He is a photographer; his first book of photographs, Pictures I Had to Take, was published in 2003; its follow-up, Looking Hard at Unexpected Things, was published in 2006. His third book, 1.3 – Images from My Phone, a book of photographs taken with his camera phone, was published in 2009. An exhibition of his work was held in April 2011 at the Museum of the City of New York, titled "Joel Grey/A New York Life." His fourth book, The Billboard Papers: Photographs by Joel Grey, came out in 2013 and depicts the many-layered billboards of New York City.
In January 2015, Grey discussed his sexuality in an interview with People, stating: "I don't like labels, but if you have to put a label on it, I'm a gay man." Grey writes about his family, his acting career, and the challenges of being gay in his 2016 memoir, Master of Ceremonies.
|1957||Calypso Heat Wave||Alex Nash|
|1972||Cabaret||Master of Ceremonies||Academy Award for Best Supporting Actor
BAFTA Award for Best Newcomer
Golden Globe Award for Best Supporting Actor - Motion Picture
Kansas City Film Critics Circle Award for Best Supporting Actor
National Board of Review Award for Best Supporting Actor
National Society of Film Critics Award for Best Supporting Actor
|1972||Man on a String||Big Joe Brown||Television film|
|1974||Man on a Swing||Franklin Wills|
|1976||The Seven-Per-Cent Solution||Lowenstein|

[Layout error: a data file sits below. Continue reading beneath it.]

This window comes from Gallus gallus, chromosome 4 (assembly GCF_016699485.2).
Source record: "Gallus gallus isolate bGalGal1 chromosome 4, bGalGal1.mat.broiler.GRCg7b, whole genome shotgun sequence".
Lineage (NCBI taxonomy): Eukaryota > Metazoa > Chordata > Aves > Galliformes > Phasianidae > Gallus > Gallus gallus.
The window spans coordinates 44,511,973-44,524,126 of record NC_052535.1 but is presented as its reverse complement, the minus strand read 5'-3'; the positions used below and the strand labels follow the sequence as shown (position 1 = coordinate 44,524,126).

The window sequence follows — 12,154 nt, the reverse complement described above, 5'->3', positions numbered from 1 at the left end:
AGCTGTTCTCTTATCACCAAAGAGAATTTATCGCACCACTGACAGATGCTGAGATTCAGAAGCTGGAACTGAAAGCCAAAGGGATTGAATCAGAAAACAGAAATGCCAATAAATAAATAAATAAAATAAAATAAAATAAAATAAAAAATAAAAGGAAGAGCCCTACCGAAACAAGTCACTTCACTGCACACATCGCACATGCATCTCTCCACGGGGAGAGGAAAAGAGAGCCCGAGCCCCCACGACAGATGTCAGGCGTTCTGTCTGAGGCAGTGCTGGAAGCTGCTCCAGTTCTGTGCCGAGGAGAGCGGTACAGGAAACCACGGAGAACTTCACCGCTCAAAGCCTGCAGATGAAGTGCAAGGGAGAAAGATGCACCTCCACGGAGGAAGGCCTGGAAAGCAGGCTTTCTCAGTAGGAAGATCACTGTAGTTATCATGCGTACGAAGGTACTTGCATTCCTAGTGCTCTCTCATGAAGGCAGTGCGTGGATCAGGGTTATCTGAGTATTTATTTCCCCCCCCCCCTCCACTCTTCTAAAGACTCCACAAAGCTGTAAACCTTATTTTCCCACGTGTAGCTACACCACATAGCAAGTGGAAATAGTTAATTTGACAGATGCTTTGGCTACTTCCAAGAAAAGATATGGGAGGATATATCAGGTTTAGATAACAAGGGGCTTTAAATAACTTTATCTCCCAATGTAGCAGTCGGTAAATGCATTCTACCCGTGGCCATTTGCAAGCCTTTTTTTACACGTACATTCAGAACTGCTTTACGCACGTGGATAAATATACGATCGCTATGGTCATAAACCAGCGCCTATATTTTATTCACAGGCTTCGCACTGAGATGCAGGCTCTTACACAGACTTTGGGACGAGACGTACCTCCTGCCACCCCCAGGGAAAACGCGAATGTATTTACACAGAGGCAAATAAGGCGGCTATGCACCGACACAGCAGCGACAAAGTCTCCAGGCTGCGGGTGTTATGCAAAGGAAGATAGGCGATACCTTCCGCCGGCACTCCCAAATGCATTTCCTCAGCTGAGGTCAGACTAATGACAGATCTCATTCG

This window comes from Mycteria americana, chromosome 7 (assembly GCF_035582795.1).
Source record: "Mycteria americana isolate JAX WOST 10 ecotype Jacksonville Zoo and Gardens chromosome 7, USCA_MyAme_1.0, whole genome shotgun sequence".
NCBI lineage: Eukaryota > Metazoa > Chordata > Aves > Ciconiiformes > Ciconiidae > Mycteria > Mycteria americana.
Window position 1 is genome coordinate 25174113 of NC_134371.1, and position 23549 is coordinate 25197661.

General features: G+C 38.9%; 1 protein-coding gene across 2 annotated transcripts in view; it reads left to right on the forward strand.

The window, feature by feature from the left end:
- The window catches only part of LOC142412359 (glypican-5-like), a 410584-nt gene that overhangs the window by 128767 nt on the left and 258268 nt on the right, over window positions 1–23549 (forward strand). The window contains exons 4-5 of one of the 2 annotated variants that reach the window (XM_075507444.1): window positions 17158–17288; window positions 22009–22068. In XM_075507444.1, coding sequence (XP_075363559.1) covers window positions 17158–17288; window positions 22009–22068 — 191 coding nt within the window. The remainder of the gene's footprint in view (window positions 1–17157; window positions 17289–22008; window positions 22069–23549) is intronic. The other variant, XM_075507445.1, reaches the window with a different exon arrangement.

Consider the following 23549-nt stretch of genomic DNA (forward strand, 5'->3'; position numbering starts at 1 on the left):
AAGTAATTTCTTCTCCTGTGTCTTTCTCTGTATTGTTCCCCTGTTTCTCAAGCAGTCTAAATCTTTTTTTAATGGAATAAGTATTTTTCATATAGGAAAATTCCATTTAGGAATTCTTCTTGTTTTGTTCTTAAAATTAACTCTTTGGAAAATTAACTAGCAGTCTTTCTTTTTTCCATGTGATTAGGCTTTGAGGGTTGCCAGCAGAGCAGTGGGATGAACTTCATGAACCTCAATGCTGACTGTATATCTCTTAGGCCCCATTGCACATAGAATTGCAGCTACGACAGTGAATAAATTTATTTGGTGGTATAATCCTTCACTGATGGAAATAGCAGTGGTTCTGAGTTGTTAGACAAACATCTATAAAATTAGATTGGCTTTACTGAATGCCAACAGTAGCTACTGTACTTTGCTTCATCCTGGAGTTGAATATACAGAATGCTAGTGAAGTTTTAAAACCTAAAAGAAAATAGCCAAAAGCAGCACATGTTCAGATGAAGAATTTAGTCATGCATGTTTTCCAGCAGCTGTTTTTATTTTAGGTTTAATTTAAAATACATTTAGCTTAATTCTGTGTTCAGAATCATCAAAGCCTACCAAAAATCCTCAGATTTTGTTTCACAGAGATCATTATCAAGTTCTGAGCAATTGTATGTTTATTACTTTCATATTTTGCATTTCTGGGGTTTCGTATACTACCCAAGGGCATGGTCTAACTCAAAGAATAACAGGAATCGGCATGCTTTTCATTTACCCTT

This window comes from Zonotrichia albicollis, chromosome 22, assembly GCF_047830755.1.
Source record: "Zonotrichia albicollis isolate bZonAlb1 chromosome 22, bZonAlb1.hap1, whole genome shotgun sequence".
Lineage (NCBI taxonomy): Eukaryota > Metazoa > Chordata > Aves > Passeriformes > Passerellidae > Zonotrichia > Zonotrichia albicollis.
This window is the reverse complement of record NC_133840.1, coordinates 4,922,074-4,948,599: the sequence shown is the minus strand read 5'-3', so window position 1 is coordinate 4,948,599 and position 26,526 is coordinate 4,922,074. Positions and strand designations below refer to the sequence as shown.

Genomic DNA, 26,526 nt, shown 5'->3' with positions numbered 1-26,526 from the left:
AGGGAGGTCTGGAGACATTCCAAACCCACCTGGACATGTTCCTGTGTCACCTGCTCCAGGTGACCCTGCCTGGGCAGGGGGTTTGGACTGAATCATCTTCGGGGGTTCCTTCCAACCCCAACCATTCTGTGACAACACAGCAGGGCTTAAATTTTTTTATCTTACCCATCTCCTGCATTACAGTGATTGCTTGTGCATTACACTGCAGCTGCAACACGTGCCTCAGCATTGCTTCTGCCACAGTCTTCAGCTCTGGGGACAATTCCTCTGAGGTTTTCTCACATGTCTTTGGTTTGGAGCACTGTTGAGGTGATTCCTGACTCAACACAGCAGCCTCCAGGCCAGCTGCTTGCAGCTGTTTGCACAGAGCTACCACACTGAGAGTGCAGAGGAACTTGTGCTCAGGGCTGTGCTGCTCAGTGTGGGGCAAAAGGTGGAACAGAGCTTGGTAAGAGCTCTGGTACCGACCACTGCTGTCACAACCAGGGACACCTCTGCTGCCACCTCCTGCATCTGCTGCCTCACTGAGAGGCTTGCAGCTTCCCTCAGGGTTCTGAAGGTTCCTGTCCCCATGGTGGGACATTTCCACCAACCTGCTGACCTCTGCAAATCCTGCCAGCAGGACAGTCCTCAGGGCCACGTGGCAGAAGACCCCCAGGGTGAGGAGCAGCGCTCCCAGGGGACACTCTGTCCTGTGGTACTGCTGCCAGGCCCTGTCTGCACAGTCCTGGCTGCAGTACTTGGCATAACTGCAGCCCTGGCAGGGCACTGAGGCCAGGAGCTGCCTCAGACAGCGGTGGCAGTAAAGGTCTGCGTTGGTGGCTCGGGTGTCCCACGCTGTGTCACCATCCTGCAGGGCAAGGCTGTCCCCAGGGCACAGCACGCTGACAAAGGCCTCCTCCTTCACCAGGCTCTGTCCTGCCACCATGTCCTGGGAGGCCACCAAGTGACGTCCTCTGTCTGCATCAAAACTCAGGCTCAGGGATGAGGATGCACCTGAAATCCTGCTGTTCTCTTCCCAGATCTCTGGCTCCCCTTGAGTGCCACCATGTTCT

|1976||Buffalo Bill and the Indians, or Sitting Bull's History Lesson||Nate Salsbury|
|1985||Remo Williams: The Adventure Begins||Chiun "Master of Sinanju"||Nominated – Golden Globe Award for Best Supporting Actor - Motion Picture
Nominated – Saturn Award for Best Supporting Actor
|1992||Tom and Jerry: The Movie||Narrator|
|1993||The Music of Chance||Willy Stone|
|1996||The Empty Mirror||Joseph Goebbels|
|1996||My Friend Joe||Simon|
|1999||A Christmas Carol||Ghost of Christmas Past||Television film|
|2000||The Fantasticks||Amos Babcock Bellamy|
|2001||Dancer in the Dark||Oldrich Novy|
|2001||Reaching Normal||Dr. Mensley|
|1951||The Colgate Comedy Hour||Young Talent Guest||Host: Eddie Cantor, April 1, 1951|
|1957||The Pat Boone Chevy Showroom|
|1958||The Court of Last Resort|
|1958||Little Women||Theodore "Laurie" Laurence|
|1959||Maverick||Billy the Kid|
|1960||Bronco||Samson 'Runt' Bowles||Episode: "Masquerade"|
|1960||The Ann Sothern Show|
"The Salvation of Owny O'Reilly"
"The Return of Owny O'Reilly"
"Owny O'Reilly, Esquire"
|1961||Yes, Yes Nanette|
|1961||77 Sunset Strip|
|1966||My Lucky Penny||Pilot|
|1971||Ironside||Mike Jaeger||Episode: "A killing on the track"|
|1973||The $10,000 Pyramid||Himself/Celebrity Guest||Season One: August 13-17, 1973
Peggy Cass vs. Joel Grey
|1974||Twas the Night Before Christmas||Narrator